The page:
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05/18/2010

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This is great, Dave -- I look forward to seeing (and hopefully being a part of) many thought-provoking discussions here.

Indeed, a welcome opportunity to be a part of thought provoking discussions around the import of population health. I heartily agree that it deserves to be center stage in any discussions about what kind of health care system we need. My first comment and thought...I worry that the depth and reach of the social environmental context effect on lifestyle choices is often overshadowed by the personal responsibility context. I hear this not only from the general public, but see it in the way educational programs are often designed to "correct" individual behaviors when there is good evidence that societal corrections (no smoking laws, etc.) do more to affect change. So much of the argument that focuses so strongly on personal responsibility is antithetical to what I consider a fuller population health perspective yet that is most of the work I see. What am I missing? What efforts do folks see happening, what new research efforts are underway, how can we best add balance so that the public is aware of the strong role public policy can play in helping people make healthy choices? (maybe this is seminar and not blog material?)

> Roberta, thanks for the thoughtful comment. I think the issue of personal responsibility and environmental context with regard to behaviors is one of the most important in our field, and yes, could be a seminar or whole course. For now, to your comment that "so much of the argument that focuses so strongly on personal responsibility is antithetical to what I consider a fuller population health perspective yet that is most of the work I see. What am I missing?", I'd say that there is a growing movement to influence the environmental context (see MN's State Health Improvement Plan menu of interventions: https://www.health.state.mn.us/healthreform/ship/rfp/SHIPRFP_Section3.pdf) to complement efforts that have a more individual focus. The best evidence available to us shows, of course, that both are important. As Brownell and colleagues assert in their recent article (Health Affiars March 2010 p.379), "The challenge is to combine personal and collective responsibility approaches in ways that best serve the common good." We'll look forward to exploring on the blog how this challenge is being addressed across diverse communities and sectors.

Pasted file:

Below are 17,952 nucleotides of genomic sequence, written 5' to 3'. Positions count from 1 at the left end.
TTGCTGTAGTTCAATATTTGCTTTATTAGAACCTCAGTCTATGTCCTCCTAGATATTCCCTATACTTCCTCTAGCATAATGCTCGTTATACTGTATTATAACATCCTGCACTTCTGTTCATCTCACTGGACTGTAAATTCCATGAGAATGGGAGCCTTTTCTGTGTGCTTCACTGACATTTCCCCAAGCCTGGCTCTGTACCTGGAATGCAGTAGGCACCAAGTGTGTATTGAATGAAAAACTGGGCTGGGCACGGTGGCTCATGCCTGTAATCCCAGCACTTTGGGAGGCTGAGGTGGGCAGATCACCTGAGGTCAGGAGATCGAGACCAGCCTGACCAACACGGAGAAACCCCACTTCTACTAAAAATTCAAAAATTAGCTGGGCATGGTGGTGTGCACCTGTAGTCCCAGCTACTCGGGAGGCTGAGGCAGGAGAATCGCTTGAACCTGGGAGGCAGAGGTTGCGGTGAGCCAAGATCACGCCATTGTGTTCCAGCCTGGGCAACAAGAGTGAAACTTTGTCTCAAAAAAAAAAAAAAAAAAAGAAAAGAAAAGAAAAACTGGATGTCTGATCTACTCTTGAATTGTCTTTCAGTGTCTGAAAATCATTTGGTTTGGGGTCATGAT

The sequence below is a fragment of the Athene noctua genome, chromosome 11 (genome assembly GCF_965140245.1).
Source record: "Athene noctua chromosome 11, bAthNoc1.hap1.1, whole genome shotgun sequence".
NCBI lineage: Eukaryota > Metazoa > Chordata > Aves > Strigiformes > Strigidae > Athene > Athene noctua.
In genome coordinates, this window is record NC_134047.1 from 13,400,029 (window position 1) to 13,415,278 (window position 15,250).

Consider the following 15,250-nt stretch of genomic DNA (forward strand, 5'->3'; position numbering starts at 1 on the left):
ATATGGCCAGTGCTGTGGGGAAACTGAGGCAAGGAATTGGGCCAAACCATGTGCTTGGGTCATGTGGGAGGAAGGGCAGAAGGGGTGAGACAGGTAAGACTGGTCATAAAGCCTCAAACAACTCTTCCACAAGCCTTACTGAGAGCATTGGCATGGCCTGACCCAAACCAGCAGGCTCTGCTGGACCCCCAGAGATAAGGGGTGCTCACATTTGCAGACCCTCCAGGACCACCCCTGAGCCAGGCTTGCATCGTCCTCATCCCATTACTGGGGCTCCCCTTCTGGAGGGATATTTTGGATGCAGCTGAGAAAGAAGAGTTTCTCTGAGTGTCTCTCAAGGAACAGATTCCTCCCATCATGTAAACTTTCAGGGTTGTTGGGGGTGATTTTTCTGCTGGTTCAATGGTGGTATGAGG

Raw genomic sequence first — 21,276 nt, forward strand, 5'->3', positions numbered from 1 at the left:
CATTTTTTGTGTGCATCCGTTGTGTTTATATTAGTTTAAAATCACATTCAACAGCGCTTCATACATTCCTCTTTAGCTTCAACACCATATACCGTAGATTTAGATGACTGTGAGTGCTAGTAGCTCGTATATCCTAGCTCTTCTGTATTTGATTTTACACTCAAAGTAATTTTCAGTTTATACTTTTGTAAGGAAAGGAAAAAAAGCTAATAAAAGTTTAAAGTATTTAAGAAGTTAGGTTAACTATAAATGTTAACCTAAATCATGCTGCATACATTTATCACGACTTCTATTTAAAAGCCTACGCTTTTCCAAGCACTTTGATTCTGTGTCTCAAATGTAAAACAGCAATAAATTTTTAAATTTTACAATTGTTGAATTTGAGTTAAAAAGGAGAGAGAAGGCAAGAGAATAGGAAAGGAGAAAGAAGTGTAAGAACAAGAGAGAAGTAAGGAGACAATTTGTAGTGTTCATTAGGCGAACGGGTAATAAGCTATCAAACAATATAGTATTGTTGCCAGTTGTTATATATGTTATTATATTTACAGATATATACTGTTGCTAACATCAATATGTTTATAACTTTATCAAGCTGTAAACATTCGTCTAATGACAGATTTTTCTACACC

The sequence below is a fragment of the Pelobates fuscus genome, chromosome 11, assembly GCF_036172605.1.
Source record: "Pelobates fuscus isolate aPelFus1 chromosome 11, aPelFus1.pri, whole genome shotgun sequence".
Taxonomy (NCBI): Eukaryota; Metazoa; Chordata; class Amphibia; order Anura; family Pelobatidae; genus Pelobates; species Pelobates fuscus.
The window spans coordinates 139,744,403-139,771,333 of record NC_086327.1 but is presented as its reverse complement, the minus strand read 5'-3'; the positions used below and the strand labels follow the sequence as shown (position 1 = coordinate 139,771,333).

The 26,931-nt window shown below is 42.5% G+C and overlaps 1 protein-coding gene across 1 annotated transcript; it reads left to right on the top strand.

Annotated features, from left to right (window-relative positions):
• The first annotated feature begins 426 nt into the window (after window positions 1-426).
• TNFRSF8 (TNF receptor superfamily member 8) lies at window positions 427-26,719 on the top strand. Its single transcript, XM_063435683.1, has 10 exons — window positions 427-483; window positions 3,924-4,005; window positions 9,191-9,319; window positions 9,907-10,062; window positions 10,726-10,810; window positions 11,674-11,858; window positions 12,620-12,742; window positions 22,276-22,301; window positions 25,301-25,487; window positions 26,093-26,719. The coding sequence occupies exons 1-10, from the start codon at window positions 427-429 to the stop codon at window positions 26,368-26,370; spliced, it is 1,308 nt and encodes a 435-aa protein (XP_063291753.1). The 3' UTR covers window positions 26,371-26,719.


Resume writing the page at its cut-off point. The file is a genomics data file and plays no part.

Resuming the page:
Exactly the kind of cite I was looking for. Thanks Dave. (Guess I should be more careful as I review those T of Cs.)

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